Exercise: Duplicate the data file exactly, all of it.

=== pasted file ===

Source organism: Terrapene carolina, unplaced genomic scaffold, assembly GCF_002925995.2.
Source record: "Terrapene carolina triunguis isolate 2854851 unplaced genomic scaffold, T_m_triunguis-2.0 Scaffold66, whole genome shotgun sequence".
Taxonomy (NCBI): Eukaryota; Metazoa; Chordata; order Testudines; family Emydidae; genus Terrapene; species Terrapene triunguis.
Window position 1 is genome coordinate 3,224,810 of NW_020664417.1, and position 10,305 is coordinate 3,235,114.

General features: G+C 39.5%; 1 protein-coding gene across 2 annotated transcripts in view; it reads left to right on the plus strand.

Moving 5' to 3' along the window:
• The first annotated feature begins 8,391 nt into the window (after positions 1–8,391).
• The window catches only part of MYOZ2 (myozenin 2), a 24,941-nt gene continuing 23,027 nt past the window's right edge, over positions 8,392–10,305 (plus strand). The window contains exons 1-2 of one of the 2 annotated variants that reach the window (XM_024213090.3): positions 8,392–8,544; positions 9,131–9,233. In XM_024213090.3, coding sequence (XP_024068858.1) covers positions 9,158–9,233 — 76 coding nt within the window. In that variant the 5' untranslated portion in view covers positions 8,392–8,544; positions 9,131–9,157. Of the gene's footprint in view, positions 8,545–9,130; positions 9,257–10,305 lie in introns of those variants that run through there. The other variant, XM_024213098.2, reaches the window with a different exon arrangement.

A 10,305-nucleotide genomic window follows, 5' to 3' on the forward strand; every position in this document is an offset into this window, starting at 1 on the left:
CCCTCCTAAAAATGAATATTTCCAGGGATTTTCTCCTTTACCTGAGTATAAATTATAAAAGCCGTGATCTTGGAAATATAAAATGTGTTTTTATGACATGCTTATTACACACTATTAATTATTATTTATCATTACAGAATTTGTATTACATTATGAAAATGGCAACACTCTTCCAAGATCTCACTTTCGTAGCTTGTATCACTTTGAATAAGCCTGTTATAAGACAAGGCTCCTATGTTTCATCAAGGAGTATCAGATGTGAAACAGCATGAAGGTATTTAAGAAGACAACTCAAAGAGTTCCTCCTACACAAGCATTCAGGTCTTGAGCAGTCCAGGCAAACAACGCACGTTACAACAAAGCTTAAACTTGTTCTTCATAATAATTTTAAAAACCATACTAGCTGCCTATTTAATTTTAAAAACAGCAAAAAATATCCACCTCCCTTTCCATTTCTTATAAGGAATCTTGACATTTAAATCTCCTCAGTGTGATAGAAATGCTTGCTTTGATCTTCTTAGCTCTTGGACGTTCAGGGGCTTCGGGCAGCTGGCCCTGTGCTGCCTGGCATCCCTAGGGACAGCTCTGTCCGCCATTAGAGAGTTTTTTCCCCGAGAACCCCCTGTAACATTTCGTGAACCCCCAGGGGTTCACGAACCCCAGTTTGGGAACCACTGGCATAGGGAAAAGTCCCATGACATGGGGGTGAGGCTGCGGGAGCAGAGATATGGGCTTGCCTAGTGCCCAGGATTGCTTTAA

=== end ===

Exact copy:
Source organism: Terrapene carolina, unplaced genomic scaffold, assembly GCF_002925995.2.
Source record: "Terrapene carolina triunguis isolate 2854851 unplaced genomic scaffold, T_m_triunguis-2.0 Scaffold66, whole genome shotgun sequence".
Taxonomy (NCBI): Eukaryota; Metazoa; Chordata; order Testudines; family Emydidae; genus Terrapene; species Terrapene triunguis.
Window position 1 is genome coordinate 3,224,810 of NW_020664417.1, and position 10,305 is coordinate 3,235,114.

General features: G+C 39.5%; 1 protein-coding gene across 2 annotated transcripts in view; it reads left to right on the plus strand.

Moving 5' to 3' along the window:
• The first annotated feature begins 8,391 nt into the window (after positions 1–8,391).
• The window catches only part of MYOZ2 (myozenin 2), a 24,941-nt gene continuing 23,027 nt past the window's right edge, over positions 8,392–10,305 (plus strand). The window contains exons 1-2 of one of the 2 annotated variants that reach the window (XM_024213090.3): positions 8,392–8,544; positions 9,131–9,233. In XM_024213090.3, coding sequence (XP_024068858.1) covers positions 9,158–9,233 — 76 coding nt within the window. In that variant the 5' untranslated portion in view covers positions 8,392–8,544; positions 9,131–9,157. Of the gene's footprint in view, positions 8,545–9,130; positions 9,257–10,305 lie in introns of those variants that run through there. The other variant, XM_024213098.2, reaches the window with a different exon arrangement.

A 10,305-nucleotide genomic window follows, 5' to 3' on the forward strand; every position in this document is an offset into this window, starting at 1 on the left:
CCCTCCTAAAAATGAATATTTCCAGGGATTTTCTCCTTTACCTGAGTATAAATTATAAAAGCCGTGATCTTGGAAATATAAAATGTGTTTTTATGACATGCTTATTACACACTATTAATTATTATTTATCATTACAGAATTTGTATTACATTATGAAAATGGCAACACTCTTCCAAGATCTCACTTTCGTAGCTTGTATCACTTTGAATAAGCCTGTTATAAGACAAGGCTCCTATGTTTCATCAAGGAGTATCAGATGTGAAACAGCATGAAGGTATTTAAGAAGACAACTCAAAGAGTTCCTCCTACACAAGCATTCAGGTCTTGAGCAGTCCAGGCAAACAACGCACGTTACAACAAAGCTTAAACTTGTTCTTCATAATAATTTTAAAAACCATACTAGCTGCCTATTTAATTTTAAAAACAGCAAAAAATATCCACCTCCCTTTCCATTTCTTATAAGGAATCTTGACATTTAAATCTCCTCAGTGTGATAGAAATGCTTGCTTTGATCTTCTTAGCTCTTGGACGTTCAGGGGCTTCGGGCAGCTGGCCCTGTGCTGCCTGGCATCCCTAGGGACAGCTCTGTCCGCCATTAGAGAGTTTTTTCCCCGAGAACCCCCTGTAACATTTCGTGAACCCCCAGGGGTTCACGAACCCCAGTTTGGGAACCACTGGCATAGGGAAAAGTCCCATGACATGGGGGTGAGGCTGCGGGAGCAGAGATATGGGCTTGCCTAGTGCCCAGGATTGCTTTAA